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Sci Rep. 2017 Jan 10;7:39728. doi: 10.1038/srep39728.

Digestive and appendicular soft-parts, with behavioural implications, in a large Ordovician trilobite from the Fezouata Lagerstätte, Morocco.

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Instituto de Geociencias (CSIC, UCM) and Departamento de Paleontología, Facultad de Ciencias Geológicas, José Antonio Novais 12, 28040 Madrid, Spain.
School of Biological Sciences, University of Adelaide, South Australia 5005, Australia.
South Australian Museum, South Australia, 5000, Australia.
Museo Geominero, IGME, Ríos Rosas 23, 28003 Madrid, Spain.
Departamento de Geologia, Universidade de Trás-os-Montes e Alto Douro, Quinta de Prados 5001-801 Vila Real, Portugal.
Centro de Geociências, Universidade de Coimbra, Polo II, 3030-790 Coimbra, Portugal.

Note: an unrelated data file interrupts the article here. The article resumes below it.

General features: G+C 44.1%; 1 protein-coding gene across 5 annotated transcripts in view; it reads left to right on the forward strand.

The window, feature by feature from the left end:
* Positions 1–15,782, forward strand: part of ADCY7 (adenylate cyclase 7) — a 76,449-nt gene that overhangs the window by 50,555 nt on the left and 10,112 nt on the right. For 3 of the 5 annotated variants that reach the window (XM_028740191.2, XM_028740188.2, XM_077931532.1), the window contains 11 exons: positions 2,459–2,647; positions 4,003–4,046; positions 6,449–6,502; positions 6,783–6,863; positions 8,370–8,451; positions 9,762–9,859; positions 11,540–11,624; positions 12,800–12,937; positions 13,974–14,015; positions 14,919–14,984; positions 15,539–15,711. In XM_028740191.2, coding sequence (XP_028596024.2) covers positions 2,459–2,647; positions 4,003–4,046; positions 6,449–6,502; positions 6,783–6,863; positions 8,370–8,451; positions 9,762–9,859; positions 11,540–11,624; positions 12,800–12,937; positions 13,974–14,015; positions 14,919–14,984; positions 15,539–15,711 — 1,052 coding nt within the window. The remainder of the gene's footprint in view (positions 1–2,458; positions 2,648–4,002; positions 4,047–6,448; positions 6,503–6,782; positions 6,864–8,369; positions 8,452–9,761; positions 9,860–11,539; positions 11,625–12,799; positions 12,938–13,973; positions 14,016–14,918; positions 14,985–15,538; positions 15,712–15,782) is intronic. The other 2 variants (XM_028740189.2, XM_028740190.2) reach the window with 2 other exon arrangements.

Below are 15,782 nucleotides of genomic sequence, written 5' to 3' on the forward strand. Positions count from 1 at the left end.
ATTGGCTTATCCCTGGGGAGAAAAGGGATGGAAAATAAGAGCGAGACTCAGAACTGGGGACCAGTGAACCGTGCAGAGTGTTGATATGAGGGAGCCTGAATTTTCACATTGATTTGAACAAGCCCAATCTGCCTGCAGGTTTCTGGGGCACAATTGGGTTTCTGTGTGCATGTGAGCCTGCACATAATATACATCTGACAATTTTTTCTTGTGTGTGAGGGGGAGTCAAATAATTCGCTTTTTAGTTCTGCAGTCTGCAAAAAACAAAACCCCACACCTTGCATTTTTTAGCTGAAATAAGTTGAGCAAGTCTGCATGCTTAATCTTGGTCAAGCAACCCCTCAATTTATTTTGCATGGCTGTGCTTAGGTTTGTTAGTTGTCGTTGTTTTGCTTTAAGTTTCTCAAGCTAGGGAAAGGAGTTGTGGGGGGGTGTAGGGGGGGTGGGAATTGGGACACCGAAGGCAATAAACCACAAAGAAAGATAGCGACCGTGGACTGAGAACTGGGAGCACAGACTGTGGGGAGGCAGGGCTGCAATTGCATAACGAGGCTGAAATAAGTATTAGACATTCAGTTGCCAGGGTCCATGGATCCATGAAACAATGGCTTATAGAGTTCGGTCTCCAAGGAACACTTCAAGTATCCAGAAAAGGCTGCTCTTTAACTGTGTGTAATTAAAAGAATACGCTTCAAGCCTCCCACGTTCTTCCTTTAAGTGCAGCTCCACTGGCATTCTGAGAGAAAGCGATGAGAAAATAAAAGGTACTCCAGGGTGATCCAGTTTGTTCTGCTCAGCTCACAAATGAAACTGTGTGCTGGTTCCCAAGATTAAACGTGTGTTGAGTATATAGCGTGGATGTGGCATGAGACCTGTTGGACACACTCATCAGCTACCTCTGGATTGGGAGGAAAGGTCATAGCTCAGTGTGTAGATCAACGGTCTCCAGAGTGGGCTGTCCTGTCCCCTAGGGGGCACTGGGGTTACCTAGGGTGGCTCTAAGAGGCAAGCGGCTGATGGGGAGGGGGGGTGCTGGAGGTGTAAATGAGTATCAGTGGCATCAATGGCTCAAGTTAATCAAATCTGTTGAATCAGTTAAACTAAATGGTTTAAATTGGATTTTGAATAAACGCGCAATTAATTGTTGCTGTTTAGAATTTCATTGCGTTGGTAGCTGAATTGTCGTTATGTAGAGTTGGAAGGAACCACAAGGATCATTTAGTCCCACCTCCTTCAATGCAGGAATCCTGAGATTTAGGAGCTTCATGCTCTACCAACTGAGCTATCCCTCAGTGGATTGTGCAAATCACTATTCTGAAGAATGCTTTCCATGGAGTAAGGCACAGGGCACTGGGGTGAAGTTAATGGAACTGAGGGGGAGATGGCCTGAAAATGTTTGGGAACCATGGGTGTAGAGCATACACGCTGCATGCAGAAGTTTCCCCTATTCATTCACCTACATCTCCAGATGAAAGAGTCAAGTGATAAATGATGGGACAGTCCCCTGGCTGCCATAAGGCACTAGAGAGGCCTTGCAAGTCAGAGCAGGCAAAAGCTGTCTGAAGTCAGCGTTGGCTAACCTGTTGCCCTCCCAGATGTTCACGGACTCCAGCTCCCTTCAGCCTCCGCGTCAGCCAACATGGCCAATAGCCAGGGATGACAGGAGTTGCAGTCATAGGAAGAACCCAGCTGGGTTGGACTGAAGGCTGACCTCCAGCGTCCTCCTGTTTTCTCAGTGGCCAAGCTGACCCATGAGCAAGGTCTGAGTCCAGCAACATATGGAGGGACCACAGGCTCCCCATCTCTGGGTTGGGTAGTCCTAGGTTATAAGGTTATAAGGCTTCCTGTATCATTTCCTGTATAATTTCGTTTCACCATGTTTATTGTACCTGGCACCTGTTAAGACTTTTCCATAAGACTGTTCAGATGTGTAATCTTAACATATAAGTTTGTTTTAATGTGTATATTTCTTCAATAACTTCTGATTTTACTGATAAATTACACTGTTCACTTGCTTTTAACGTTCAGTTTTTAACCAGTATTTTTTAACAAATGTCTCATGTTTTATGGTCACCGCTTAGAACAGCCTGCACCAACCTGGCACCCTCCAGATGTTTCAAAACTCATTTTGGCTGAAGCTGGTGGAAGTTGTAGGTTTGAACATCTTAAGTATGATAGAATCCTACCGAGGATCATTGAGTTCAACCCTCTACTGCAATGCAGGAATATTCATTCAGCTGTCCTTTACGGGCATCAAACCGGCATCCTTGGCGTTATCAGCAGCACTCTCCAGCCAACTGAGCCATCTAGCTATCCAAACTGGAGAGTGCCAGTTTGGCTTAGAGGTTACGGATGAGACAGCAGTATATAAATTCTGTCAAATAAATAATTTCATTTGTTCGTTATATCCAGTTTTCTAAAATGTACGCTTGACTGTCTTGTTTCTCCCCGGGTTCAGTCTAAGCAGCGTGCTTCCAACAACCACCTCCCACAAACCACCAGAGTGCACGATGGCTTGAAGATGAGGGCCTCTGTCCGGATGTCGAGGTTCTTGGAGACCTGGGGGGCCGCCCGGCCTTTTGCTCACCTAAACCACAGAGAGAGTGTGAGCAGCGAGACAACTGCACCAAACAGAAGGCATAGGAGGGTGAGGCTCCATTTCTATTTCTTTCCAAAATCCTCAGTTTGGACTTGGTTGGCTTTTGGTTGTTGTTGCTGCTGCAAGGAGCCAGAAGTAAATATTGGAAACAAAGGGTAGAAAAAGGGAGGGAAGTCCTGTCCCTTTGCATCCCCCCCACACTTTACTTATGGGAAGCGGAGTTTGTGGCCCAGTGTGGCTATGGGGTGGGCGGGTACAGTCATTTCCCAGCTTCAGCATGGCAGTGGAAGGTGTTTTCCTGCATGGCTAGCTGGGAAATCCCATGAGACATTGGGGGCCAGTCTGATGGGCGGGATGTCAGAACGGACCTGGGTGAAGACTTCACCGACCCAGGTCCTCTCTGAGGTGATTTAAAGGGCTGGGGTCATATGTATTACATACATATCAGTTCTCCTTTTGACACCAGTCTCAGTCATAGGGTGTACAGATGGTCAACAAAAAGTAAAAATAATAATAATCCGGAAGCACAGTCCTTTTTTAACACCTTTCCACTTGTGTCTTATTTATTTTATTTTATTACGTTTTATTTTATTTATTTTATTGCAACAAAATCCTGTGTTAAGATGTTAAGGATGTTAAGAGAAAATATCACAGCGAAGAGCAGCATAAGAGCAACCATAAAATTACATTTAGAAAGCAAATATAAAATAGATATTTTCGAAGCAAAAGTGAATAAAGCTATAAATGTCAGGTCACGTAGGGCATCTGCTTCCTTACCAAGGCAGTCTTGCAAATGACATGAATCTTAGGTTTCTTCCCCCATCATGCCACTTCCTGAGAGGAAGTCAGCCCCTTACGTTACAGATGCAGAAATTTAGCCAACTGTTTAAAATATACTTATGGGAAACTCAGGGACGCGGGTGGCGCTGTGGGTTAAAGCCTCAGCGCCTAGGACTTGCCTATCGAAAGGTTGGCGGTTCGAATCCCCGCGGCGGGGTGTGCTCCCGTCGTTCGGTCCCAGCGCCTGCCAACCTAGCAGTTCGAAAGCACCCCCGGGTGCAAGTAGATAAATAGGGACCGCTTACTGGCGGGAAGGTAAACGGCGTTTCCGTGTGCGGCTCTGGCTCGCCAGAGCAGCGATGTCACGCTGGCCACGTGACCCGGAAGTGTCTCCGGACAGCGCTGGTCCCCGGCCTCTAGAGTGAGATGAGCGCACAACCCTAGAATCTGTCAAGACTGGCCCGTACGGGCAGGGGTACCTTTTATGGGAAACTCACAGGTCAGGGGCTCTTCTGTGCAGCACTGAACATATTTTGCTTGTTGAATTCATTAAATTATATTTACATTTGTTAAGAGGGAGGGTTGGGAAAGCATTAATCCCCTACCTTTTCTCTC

Trilobites were one of the most successful groups of marine arthropods during the Palaeozoic era, yet their soft-part anatomy is only known from a few exceptionally-preserved specimens found in a handful of localities from the Cambrian to the Devonian. This is because, even if the sclerotized appendages were not destroyed during early taphonomic stages, they are often overprinted by the three-dimensional, mineralised exoskeleton. Inferences about the ventral anatomy and behavioural activities of trilobites can also be derived from the ichnological record, which suggests that most Cruziana and Rusophycus trace fossils were possibly produced by the actions of trilobites. Three specimens of the asaphid trilobite Megistaspis (Ekeraspis) hammondi, have been discovered in the Lower Ordovician Fezouata Konservat-Lagerstätte of southern Morocco, preserving appendages and digestive tract. The digestive structures include a crop with digestive caeca, while the appendages display exopodal setae and slight heteropody (cephalic endopods larger and more spinose than thoracic and pygidial ones). The combination of these digestive structures and the heteropody has never been described together among trilobites, and the latter could assist in the understanding of the production of certain comb-like traces of the Cruziana rugosa group, which are extraordinarily abundant on the shallow marine shelves around Gondwana.

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